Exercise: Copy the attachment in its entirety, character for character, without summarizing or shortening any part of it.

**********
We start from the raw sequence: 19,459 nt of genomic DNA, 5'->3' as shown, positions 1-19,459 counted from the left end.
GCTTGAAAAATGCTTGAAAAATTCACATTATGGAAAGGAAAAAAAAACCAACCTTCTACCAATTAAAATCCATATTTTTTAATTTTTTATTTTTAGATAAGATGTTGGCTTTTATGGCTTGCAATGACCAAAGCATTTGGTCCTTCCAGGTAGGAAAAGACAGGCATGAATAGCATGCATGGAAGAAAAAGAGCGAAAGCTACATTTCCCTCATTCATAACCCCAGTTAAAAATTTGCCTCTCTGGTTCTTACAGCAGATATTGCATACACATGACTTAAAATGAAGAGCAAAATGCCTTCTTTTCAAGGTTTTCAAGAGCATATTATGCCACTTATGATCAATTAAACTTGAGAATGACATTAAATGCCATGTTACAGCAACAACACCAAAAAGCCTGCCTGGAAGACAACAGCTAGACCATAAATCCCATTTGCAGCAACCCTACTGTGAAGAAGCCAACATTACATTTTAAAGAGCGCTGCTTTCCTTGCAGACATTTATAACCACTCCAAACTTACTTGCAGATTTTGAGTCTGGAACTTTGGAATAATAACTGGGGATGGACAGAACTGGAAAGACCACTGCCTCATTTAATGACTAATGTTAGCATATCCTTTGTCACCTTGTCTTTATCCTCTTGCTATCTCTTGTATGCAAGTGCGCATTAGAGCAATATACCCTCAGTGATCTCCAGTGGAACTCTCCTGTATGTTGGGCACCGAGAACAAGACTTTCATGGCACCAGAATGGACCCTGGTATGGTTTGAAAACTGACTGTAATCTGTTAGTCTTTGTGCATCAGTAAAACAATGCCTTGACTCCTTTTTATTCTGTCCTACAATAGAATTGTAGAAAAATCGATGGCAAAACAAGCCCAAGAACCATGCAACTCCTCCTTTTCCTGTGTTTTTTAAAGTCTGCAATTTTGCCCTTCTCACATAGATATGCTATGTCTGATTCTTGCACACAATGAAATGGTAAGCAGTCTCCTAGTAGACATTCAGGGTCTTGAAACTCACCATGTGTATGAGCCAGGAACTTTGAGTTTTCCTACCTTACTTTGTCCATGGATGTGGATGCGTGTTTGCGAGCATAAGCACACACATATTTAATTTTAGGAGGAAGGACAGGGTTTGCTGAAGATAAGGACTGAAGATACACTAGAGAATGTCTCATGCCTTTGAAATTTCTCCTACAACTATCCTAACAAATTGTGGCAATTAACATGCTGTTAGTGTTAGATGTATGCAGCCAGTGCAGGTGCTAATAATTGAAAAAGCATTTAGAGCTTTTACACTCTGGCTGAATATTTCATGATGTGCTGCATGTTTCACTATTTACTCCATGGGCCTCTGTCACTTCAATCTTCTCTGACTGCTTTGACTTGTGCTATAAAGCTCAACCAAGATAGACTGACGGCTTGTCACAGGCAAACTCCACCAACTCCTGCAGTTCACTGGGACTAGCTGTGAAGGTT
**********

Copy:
We start from the raw sequence: 19,459 nt of genomic DNA, 5'->3' as shown, positions 1-19,459 counted from the left end.
GCTTGAAAAATGCTTGAAAAATTCACATTATGGAAAGGAAAAAAAAACCAACCTTCTACCAATTAAAATCCATATTTTTTAATTTTTTATTTTTAGATAAGATGTTGGCTTTTATGGCTTGCAATGACCAAAGCATTTGGTCCTTCCAGGTAGGAAAAGACAGGCATGAATAGCATGCATGGAAGAAAAAGAGCGAAAGCTACATTTCCCTCATTCATAACCCCAGTTAAAAATTTGCCTCTCTGGTTCTTACAGCAGATATTGCATACACATGACTTAAAATGAAGAGCAAAATGCCTTCTTTTCAAGGTTTTCAAGAGCATATTATGCCACTTATGATCAATTAAACTTGAGAATGACATTAAATGCCATGTTACAGCAACAACACCAAAAAGCCTGCCTGGAAGACAACAGCTAGACCATAAATCCCATTTGCAGCAACCCTACTGTGAAGAAGCCAACATTACATTTTAAAGAGCGCTGCTTTCCTTGCAGACATTTATAACCACTCCAAACTTACTTGCAGATTTTGAGTCTGGAACTTTGGAATAATAACTGGGGATGGACAGAACTGGAAAGACCACTGCCTCATTTAATGACTAATGTTAGCATATCCTTTGTCACCTTGTCTTTATCCTCTTGCTATCTCTTGTATGCAAGTGCGCATTAGAGCAATATACCCTCAGTGATCTCCAGTGGAACTCTCCTGTATGTTGGGCACCGAGAACAAGACTTTCATGGCACCAGAATGGACCCTGGTATGGTTTGAAAACTGACTGTAATCTGTTAGTCTTTGTGCATCAGTAAAACAATGCCTTGACTCCTTTTTATTCTGTCCTACAATAGAATTGTAGAAAAATCGATGGCAAAACAAGCCCAAGAACCATGCAACTCCTCCTTTTCCTGTGTTTTTTAAAGTCTGCAATTTTGCCCTTCTCACATAGATATGCTATGTCTGATTCTTGCACACAATGAAATGGTAAGCAGTCTCCTAGTAGACATTCAGGGTCTTGAAACTCACCATGTGTATGAGCCAGGAACTTTGAGTTTTCCTACCTTACTTTGTCCATGGATGTGGATGCGTGTTTGCGAGCATAAGCACACACATATTTAATTTTAGGAGGAAGGACAGGGTTTGCTGAAGATAAGGACTGAAGATACACTAGAGAATGTCTCATGCCTTTGAAATTTCTCCTACAACTATCCTAACAAATTGTGGCAATTAACATGCTGTTAGTGTTAGATGTATGCAGCCAGTGCAGGTGCTAATAATTGAAAAAGCATTTAGAGCTTTTACACTCTGGCTGAATATTTCATGATGTGCTGCATGTTTCACTATTTACTCCATGGGCCTCTGTCACTTCAATCTTCTCTGACTGCTTTGACTTGTGCTATAAAGCTCAACCAAGATAGACTGACGGCTTGTCACAGGCAAACTCCACCAACTCCTGCAGTTCACTGGGACTAGCTGTGAAGGTT